7. Section 12022.3 was enacted in 1979. (Stats.1979, ch. 944, § 17, p. 3263.) In People v. Hayden (1973) 30 Cal.App.3d 446, 452, 106 Cal.Rptr. 348, the court held the prosecution need not prove a gun's operability under its burden of proof concerning section 12022.5 providing for an enhancement for use of a firearm during commission of certain crimes. While, prior to 1979, it was clear a gun need not be loaded to be characterized as a firearm, there was some confusion concerning whether an unloaded firearm not used as a bludgeon was a deadly weapon. (People v. Navarro (1963) 212 Cal.App.2d 299, 303, 27 Cal.Rptr. 716; People v. Orr (1974) 43 Cal.App.3d 666, 672, 117 Cal.Rptr. 738.) In Navarro, the court stated for purposes of a conviction for robbery with a dangerous or deadly weapon (former Pen.Code, § 211a), “[i]t is not necessary that a gun be loaded to be a deadly weapon․” (At p. 303, 27 Cal.Rptr. 716.) In Orr, on the other hand, the court held “pointing an unloaded gun at another person with no effort or threat to use it as a bludgeon, is not an assault with a deadly weapon. (43 Cal.App.3d at p. 672, 117 Cal.Rptr. 738.) While it is unclear whether an unloaded firearm was a deadly weapon under case law interpretations existing at the time section 12022.3 was enacted, we assume, for the purpose of argument, “deadly weapon” did not include an unloaded firearm. As will become evident, this apparent confusion has no bearing on our conclusion.
8. In 1970, Justice Coakley of the Fifth District Court of Appeal, in a concurring opinion, challenged the Legislature to expressly state pointing an unloaded gun at another with a threat to discharge it constitutes assault with a deadly weapon. (People v. Mosqueda (1970) 5 Cal.App.3d 540, 546–547, 85 Cal.Rptr. 346.) He stated: “It is not difficult to conjure situations in which pointing an unloaded gun at another in a threatening manner can have most serious consequences, e.g., (1) induce a heart attack on the part of the person threatened, (2) cause the driver of a car so threatened to speed away, killing or injuring himself and pedestrians, and (3) permit a suspect to hold at bay and then escape from police officers investigating a crime. [Fn. omitted.]” (Ibid.)
FOOTNOTE. See footnote *, ante.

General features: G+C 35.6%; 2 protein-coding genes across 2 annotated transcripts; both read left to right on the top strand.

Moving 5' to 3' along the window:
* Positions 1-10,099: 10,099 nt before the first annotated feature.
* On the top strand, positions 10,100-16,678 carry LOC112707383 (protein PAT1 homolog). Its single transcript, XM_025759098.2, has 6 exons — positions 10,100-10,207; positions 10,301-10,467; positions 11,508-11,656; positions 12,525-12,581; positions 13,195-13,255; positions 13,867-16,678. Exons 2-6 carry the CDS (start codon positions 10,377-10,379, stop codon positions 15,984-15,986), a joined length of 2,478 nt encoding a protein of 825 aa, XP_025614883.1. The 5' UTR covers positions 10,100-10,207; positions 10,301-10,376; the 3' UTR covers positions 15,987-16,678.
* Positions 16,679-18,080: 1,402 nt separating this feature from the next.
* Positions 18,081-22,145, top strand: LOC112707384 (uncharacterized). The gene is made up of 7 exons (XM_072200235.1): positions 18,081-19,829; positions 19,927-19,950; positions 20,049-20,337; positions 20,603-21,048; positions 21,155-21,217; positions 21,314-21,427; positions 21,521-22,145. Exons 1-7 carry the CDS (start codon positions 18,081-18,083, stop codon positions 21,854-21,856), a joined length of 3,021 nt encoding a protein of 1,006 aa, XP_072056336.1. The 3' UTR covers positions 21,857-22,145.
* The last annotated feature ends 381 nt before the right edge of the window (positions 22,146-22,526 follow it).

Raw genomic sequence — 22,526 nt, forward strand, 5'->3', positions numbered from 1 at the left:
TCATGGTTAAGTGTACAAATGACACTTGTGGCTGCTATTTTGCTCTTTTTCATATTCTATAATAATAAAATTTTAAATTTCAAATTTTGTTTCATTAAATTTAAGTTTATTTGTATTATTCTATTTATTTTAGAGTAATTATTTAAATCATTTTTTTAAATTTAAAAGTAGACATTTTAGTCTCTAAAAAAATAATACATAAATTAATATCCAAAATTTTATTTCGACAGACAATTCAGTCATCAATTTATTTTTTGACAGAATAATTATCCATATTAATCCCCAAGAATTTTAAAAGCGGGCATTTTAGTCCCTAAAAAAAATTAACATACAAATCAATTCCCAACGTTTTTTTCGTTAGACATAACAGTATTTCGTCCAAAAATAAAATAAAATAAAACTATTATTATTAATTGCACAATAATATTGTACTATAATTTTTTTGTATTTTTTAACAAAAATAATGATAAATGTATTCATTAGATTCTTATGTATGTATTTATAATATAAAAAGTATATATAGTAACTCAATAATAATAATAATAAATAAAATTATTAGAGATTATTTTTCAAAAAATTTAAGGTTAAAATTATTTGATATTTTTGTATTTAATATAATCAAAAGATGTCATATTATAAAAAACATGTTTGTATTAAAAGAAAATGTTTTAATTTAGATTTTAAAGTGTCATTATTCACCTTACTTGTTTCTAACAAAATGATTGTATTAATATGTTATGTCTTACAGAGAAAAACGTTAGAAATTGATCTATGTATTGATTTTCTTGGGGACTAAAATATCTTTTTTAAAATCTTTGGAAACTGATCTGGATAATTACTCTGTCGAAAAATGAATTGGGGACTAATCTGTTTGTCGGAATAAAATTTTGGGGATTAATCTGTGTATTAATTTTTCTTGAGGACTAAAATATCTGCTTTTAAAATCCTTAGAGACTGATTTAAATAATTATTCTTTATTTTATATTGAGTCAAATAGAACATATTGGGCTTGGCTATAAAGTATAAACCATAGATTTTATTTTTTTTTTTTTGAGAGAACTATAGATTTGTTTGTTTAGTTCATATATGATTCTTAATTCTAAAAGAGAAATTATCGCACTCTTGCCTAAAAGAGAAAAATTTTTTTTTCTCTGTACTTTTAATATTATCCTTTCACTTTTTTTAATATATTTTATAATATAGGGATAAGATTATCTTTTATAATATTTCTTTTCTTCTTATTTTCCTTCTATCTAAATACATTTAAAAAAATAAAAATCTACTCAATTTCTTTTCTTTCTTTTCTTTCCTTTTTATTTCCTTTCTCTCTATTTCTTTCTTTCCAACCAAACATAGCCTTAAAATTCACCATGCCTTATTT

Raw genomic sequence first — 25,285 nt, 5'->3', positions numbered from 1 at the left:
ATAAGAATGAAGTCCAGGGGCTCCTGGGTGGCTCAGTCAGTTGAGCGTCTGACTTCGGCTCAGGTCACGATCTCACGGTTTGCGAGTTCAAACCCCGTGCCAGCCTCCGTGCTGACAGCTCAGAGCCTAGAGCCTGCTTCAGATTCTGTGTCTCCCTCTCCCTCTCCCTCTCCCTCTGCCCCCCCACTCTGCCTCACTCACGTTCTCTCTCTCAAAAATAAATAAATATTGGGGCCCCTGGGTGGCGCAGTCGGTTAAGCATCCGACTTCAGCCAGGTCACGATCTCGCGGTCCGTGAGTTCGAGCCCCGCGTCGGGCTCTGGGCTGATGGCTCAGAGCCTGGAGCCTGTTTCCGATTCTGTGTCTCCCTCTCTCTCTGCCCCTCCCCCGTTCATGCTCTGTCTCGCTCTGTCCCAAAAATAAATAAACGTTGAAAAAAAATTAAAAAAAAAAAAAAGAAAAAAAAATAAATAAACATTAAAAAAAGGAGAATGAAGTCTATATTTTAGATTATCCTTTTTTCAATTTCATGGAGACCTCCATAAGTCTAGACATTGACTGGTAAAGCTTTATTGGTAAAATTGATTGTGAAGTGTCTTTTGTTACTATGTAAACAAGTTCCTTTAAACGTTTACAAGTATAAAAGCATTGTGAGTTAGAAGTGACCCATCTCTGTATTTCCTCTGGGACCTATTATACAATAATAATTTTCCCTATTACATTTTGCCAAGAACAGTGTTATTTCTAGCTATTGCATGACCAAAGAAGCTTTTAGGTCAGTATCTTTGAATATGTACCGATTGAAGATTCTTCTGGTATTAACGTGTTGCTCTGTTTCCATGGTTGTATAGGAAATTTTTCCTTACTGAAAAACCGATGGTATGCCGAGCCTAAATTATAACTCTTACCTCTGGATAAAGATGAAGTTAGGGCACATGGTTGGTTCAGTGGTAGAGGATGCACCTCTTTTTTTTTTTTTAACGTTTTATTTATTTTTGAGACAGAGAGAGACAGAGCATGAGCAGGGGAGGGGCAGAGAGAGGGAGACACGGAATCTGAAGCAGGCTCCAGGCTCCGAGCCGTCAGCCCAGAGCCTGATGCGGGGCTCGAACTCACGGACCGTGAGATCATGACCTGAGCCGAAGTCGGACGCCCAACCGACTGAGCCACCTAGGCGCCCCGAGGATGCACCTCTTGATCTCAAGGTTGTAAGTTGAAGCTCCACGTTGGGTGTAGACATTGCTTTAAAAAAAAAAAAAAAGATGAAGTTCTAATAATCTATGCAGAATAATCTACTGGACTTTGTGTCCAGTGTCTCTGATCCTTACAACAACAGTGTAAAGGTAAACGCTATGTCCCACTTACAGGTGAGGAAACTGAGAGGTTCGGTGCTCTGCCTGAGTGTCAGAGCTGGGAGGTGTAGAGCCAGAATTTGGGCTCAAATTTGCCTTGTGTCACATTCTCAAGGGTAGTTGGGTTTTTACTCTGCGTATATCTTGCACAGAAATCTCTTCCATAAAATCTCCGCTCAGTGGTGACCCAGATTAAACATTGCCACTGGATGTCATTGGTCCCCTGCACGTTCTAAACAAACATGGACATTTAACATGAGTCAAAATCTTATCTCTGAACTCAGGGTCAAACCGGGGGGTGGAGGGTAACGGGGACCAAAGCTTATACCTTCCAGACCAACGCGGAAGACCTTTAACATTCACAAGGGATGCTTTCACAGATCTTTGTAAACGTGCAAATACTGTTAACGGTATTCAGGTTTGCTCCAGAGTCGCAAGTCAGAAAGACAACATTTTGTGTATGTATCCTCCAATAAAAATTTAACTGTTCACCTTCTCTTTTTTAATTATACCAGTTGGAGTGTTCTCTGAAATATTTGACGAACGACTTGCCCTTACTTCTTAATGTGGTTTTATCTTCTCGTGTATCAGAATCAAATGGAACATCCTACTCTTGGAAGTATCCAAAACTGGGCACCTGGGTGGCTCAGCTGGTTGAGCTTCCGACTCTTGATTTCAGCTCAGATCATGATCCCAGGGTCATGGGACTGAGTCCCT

1. All further undesignated statutory references are to the Penal Code.
2. The trial court mistakenly relied on the language of CALJIC 17.19.1 (1989 Rev.). The comment to CALJIC 17.19.1 provides: “It appears to the Committee that operability of a firearm is immaterial, and not an element of this enhancement. In People v. Nelums (1982) 31 Cal.3d 355, 359, 182 Cal.Rptr. 515, 517, 644 P.2d 201, 203, the court approved the holding in People v. Jackson II (1979) 92 Cal.App.3d 899, 155 Cal.Rptr. 305, not an element of the enhancement per Penal Code, § 12022.5 [sic.] Since § 12022.3 uses the same language (use of a firearm), the same principle should apply.” In addition to being almost unintelligible, the comment fails to recognize that neither Nelums nor Jackson II interpreted statutory language that defined the firearm at issue as a “deadly weapon.”
3. The majority puts undue emphasis on the Legislature's decision to single out “firearm” as a subset of “deadly weapon.” The Legislature has frequently singled out certain weapons as examples of an broader category of weapons it is specifying. (See Pen.Code, §§ 12023, 12025, 12026, 12026.1, 12100, 12101, setting forth pistol and revolver as subsets of “firearm capable of being concealed upon the person”; 12090, prohibiting tampering with “the name of the maker, model, manufacturer's number, or other mark of identification ․ on any pistol, revolver, or any other firearm ․” [emphasis added]; 12402, subd. (b), defining tear gas weapon as [a]ny revolvers, pistols, fountain pen guns, billies, or other form of device, portable or fixed, intended for the projection or release of tear gas ․” [emphasis added].)
NICHOLSON, Associate Justice.
MARLER, Acting P.J., concurs.